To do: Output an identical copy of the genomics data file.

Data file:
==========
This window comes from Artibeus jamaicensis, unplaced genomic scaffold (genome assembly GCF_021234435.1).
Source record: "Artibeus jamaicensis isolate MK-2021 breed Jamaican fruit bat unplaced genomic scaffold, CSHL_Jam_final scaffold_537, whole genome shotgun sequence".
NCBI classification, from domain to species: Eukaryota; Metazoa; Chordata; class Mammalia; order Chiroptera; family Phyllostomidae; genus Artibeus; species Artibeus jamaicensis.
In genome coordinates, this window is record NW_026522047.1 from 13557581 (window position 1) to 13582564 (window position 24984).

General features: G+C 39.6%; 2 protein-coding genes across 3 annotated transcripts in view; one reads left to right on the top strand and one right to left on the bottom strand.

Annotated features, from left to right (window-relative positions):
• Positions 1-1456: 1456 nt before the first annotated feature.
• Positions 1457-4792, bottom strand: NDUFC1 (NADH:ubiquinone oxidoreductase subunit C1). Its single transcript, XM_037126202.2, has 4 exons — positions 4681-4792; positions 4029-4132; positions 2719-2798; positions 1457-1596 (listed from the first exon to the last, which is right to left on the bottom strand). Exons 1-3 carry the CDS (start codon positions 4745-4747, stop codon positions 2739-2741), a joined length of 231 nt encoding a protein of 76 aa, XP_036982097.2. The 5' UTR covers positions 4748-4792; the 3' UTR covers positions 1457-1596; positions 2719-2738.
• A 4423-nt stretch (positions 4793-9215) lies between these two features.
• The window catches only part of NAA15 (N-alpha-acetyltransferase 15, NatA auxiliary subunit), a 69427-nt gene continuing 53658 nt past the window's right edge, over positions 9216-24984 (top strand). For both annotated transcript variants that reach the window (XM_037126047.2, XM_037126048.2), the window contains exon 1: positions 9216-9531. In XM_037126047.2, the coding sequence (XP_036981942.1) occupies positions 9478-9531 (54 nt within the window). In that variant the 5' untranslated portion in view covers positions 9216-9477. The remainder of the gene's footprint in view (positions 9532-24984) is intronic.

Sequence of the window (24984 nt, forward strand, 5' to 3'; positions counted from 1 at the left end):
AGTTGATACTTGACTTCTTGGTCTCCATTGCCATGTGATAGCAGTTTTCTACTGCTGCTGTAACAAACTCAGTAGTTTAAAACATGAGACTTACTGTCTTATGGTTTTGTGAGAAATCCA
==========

This window comes from Artibeus jamaicensis, unplaced genomic scaffold (genome assembly GCF_021234435.1).
Source record: "Artibeus jamaicensis isolate MK-2021 breed Jamaican fruit bat unplaced genomic scaffold, CSHL_Jam_final scaffold_537, whole genome shotgun sequence".
NCBI classification, from domain to species: Eukaryota; Metazoa; Chordata; class Mammalia; order Chiroptera; family Phyllostomidae; genus Artibeus; species Artibeus jamaicensis.
In genome coordinates, this window is record NW_026522047.1 from 13557581 (window position 1) to 13582564 (window position 24984).

General features: G+C 39.6%; 2 protein-coding genes across 3 annotated transcripts in view; one reads left to right on the top strand and one right to left on the bottom strand.

Annotated features, from left to right (window-relative positions):
• Positions 1-1456: 1456 nt before the first annotated feature.
• Positions 1457-4792, bottom strand: NDUFC1 (NADH:ubiquinone oxidoreductase subunit C1). Its single transcript, XM_037126202.2, has 4 exons — positions 4681-4792; positions 4029-4132; positions 2719-2798; positions 1457-1596 (listed from the first exon to the last, which is right to left on the bottom strand). Exons 1-3 carry the CDS (start codon positions 4745-4747, stop codon positions 2739-2741), a joined length of 231 nt encoding a protein of 76 aa, XP_036982097.2. The 5' UTR covers positions 4748-4792; the 3' UTR covers positions 1457-1596; positions 2719-2738.
• A 4423-nt stretch (positions 4793-9215) lies between these two features.
• The window catches only part of NAA15 (N-alpha-acetyltransferase 15, NatA auxiliary subunit), a 69427-nt gene continuing 53658 nt past the window's right edge, over positions 9216-24984 (top strand). For both annotated transcript variants that reach the window (XM_037126047.2, XM_037126048.2), the window contains exon 1: positions 9216-9531. In XM_037126047.2, the coding sequence (XP_036981942.1) occupies positions 9478-9531 (54 nt within the window). In that variant the 5' untranslated portion in view covers positions 9216-9477. The remainder of the gene's footprint in view (positions 9532-24984) is intronic.

Sequence of the window (24984 nt, forward strand, 5' to 3'; positions counted from 1 at the left end):
AGTTGATACTTGACTTCTTGGTCTCCATTGCCATGTGATAGCAGTTTTCTACTGCTGCTGTAACAAACTCAGTAGTTTAAAACATGAGACTTACTGTCTTATGGTTTTGTGAGAAATCCA